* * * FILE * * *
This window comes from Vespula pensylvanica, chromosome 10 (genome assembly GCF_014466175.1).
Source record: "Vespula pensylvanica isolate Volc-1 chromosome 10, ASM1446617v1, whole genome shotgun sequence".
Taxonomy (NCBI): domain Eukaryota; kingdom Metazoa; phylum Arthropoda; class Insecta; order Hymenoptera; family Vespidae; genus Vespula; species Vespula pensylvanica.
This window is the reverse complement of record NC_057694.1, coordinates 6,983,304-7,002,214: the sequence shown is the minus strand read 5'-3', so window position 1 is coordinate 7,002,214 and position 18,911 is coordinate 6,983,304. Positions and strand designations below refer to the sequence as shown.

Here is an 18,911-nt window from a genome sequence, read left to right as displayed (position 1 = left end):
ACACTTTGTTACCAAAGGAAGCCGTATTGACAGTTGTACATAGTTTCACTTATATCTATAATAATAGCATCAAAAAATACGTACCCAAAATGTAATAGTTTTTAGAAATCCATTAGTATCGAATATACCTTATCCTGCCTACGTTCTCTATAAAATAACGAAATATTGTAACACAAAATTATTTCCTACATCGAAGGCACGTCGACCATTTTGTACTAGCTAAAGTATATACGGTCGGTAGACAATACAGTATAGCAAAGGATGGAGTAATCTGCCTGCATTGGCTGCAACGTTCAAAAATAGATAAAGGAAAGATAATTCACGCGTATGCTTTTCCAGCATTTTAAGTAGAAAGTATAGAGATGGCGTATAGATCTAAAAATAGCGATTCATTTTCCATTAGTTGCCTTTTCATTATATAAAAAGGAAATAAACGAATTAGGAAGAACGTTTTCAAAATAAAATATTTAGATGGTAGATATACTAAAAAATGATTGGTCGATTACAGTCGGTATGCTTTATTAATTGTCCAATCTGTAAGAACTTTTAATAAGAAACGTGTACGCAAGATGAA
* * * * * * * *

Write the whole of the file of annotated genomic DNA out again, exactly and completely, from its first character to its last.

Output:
This window comes from Vespula pensylvanica, chromosome 10 (genome assembly GCF_014466175.1).
Source record: "Vespula pensylvanica isolate Volc-1 chromosome 10, ASM1446617v1, whole genome shotgun sequence".
Taxonomy (NCBI): domain Eukaryota; kingdom Metazoa; phylum Arthropoda; class Insecta; order Hymenoptera; family Vespidae; genus Vespula; species Vespula pensylvanica.
This window is the reverse complement of record NC_057694.1, coordinates 6,983,304-7,002,214: the sequence shown is the minus strand read 5'-3', so window position 1 is coordinate 7,002,214 and position 18,911 is coordinate 6,983,304. Positions and strand designations below refer to the sequence as shown.

Here is an 18,911-nt window from a genome sequence, read left to right as displayed (position 1 = left end):
ACACTTTGTTACCAAAGGAAGCCGTATTGACAGTTGTACATAGTTTCACTTATATCTATAATAATAGCATCAAAAAATACGTACCCAAAATGTAATAGTTTTTAGAAATCCATTAGTATCGAATATACCTTATCCTGCCTACGTTCTCTATAAAATAACGAAATATTGTAACACAAAATTATTTCCTACATCGAAGGCACGTCGACCATTTTGTACTAGCTAAAGTATATACGGTCGGTAGACAATACAGTATAGCAAAGGATGGAGTAATCTGCCTGCATTGGCTGCAACGTTCAAAAATAGATAAAGGAAAGATAATTCACGCGTATGCTTTTCCAGCATTTTAAGTAGAAAGTATAGAGATGGCGTATAGATCTAAAAATAGCGATTCATTTTCCATTAGTTGCCTTTTCATTATATAAAAAGGAAATAAACGAATTAGGAAGAACGTTTTCAAAATAAAATATTTAGATGGTAGATATACTAAAAAATGATTGGTCGATTACAGTCGGTATGCTTTATTAATTGTCCAATCTGTAAGAACTTTTAATAAGAAACGTGTACGCAAGATGAA